It would also be great if there was something like a document camera that saved images of the student writing at different intervals or there could be digital paper that stores the final writing. The document camera could be used for any writing assignment. It could be simply writing or it could be filling out graphical organizers and worksheets. It would take pictures at given intervals, in order for the teacher to see how long different parts took. The digital paper could keep track of editing/revising, time spent on writing, and areas of pausing.

All of the above devices would store data either on the device or in the cloud, which could then be sent either directly to the teacher’s account or be downloaded the next class. I personally would like it to be a file sent through the cloud. It would be great if it went into a dashboard of some sort, maybe connected directly to the assignment on my calendar or in my gradebook. That way I would have the data collected of them doing the work, as well as their performance mark.

How the internet of things is transforming education. (n.d.) Zebra Education Profile. Retrieved from

Kobie, N. (2015, May 06). What is the internet of things? The Guardian. Retrieved from

Meola, A. (2016, December 20). How IoT in education is changing the way we learn. Business Insider UK. Retrieved from

Maker Spaces

What is the pedagogy behind a Maker Space? What are the benefits of this pedagogy to students?


American International School of Chennai, India: Maker Space, Design Saturday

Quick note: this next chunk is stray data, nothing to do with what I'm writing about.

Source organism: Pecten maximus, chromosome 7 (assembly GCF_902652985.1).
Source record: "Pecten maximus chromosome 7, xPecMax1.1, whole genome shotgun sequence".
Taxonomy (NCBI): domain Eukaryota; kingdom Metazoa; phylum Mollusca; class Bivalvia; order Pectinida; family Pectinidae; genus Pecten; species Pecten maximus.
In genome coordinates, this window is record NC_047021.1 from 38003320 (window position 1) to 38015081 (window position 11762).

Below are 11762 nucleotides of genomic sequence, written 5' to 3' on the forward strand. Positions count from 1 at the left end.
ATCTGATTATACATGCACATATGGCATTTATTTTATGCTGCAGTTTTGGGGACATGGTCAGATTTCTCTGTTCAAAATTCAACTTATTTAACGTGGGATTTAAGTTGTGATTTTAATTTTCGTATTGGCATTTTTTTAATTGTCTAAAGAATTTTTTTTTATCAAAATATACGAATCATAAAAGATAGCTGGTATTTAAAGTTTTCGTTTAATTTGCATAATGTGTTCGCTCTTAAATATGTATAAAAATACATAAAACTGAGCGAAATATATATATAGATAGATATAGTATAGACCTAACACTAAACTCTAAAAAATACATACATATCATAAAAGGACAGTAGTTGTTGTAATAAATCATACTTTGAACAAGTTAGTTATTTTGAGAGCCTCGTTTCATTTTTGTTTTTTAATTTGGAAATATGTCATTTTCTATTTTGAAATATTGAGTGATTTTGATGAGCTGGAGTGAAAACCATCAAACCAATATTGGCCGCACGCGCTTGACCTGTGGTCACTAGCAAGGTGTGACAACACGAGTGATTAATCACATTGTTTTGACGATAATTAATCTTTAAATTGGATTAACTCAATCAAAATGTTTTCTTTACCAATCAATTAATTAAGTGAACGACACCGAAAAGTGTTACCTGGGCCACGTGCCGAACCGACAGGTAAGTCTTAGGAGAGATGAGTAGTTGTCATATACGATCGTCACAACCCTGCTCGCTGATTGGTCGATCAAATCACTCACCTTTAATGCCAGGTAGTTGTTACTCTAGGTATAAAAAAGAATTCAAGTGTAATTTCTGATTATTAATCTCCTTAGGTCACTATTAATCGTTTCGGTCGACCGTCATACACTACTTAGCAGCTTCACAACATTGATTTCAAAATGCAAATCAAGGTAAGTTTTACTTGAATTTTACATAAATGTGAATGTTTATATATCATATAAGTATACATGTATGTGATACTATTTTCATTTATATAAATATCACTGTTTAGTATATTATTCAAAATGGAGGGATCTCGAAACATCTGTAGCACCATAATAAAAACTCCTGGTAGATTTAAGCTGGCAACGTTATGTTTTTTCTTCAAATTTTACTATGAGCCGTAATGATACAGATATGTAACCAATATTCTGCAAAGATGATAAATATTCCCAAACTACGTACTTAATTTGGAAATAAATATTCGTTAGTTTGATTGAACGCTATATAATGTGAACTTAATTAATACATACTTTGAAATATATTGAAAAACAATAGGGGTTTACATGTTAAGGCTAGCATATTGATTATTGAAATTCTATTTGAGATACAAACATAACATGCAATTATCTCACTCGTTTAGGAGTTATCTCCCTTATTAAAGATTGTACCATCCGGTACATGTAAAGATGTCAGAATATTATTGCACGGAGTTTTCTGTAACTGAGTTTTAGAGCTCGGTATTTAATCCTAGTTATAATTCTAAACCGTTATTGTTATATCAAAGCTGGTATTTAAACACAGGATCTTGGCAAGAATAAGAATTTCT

At the root of the Maker Space pedagogy is the idea of allowing students to create their own learning and knowledge within a space designed to allow them to interact with physical objects. It is constructivist at heart, building upon the early ideas of Jean Piaget. According to Gary Stager, “The Maker Movement is a vehicle that will allow schools to be part of the necessary return to constructivist education. A movement that will allow students to be creative, innovative, independent, and technologically literate; not an ‘alternative’ way to learn, but what modern learning should really look like” (Makerspace). Students in active Maker lessons are fully engaged. They collaborate with other students and learn from failures. Students create new experiences and stretch their understanding. Teachers are facilitators and help support students in learning (Stager). Those students who learn by doing will thrive in this type of environment (7 Things).

There are many benefits of Maker Spaces, but most importantly, they allow students to be creative, to explore, to innovate, to fail and try again, to solve problems, and use critical thinking skills. They let students guide their own learning and promote working through problems. Students are encouraged to be hands on and to learn by discovery. Maker Spaces motivate students to participate because they enjoy it (Bannan).

7 Things You Should Know About Maker Spaces. (2013). Retrieved June 03, 2017, from

Bannan, K. Makerspaces Encourage Students to Innovate and Build Critical Thinking Skills.(2016, October 10) Retrieved June 03, 2017, from